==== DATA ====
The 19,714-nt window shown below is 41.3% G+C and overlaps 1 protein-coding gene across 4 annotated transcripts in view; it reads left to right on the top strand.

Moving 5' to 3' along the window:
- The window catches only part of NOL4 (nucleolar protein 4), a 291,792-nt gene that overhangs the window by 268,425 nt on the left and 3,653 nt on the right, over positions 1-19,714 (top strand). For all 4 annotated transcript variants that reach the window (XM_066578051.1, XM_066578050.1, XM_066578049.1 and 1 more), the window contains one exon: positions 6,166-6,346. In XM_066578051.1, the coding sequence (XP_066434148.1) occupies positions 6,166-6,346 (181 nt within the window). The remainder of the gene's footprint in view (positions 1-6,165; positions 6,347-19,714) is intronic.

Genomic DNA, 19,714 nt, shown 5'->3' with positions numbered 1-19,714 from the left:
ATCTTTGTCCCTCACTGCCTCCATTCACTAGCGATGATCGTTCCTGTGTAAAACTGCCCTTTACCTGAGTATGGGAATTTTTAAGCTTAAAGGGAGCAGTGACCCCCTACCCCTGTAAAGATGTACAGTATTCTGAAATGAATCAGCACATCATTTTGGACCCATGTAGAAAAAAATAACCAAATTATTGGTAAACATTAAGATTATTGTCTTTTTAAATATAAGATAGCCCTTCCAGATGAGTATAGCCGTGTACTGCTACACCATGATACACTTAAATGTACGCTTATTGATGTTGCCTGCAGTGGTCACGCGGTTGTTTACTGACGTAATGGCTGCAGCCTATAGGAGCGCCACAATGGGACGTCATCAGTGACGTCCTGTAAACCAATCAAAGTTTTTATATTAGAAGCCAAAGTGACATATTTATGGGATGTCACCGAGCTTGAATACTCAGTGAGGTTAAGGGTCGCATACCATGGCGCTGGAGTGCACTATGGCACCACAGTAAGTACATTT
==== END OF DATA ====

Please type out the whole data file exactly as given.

The 19,714-nt window shown below is 41.3% G+C and overlaps 1 protein-coding gene across 4 annotated transcripts in view; it reads left to right on the top strand.

Moving 5' to 3' along the window:
- The window catches only part of NOL4 (nucleolar protein 4), a 291,792-nt gene that overhangs the window by 268,425 nt on the left and 3,653 nt on the right, over positions 1-19,714 (top strand). For all 4 annotated transcript variants that reach the window (XM_066578051.1, XM_066578050.1, XM_066578049.1 and 1 more), the window contains one exon: positions 6,166-6,346. In XM_066578051.1, the coding sequence (XP_066434148.1) occupies positions 6,166-6,346 (181 nt within the window). The remainder of the gene's footprint in view (positions 1-6,165; positions 6,347-19,714) is intronic.

Genomic DNA, 19,714 nt, shown 5'->3' with positions numbered 1-19,714 from the left:
ATCTTTGTCCCTCACTGCCTCCATTCACTAGCGATGATCGTTCCTGTGTAAAACTGCCCTTTACCTGAGTATGGGAATTTTTAAGCTTAAAGGGAGCAGTGACCCCCTACCCCTGTAAAGATGTACAGTATTCTGAAATGAATCAGCACATCATTTTGGACCCATGTAGAAAAAAATAACCAAATTATTGGTAAACATTAAGATTATTGTCTTTTTAAATATAAGATAGCCCTTCCAGATGAGTATAGCCGTGTACTGCTACACCATGATACACTTAAATGTACGCTTATTGATGTTGCCTGCAGTGGTCACGCGGTTGTTTACTGACGTAATGGCTGCAGCCTATAGGAGCGCCACAATGGGACGTCATCAGTGACGTCCTGTAAACCAATCAAAGTTTTTATATTAGAAGCCAAAGTGACATATTTATGGGATGTCACCGAGCTTGAATACTCAGTGAGGTTAAGGGTCGCATACCATGGCGCTGGAGTGCACTATGGCACCACAGTAAGTACATTT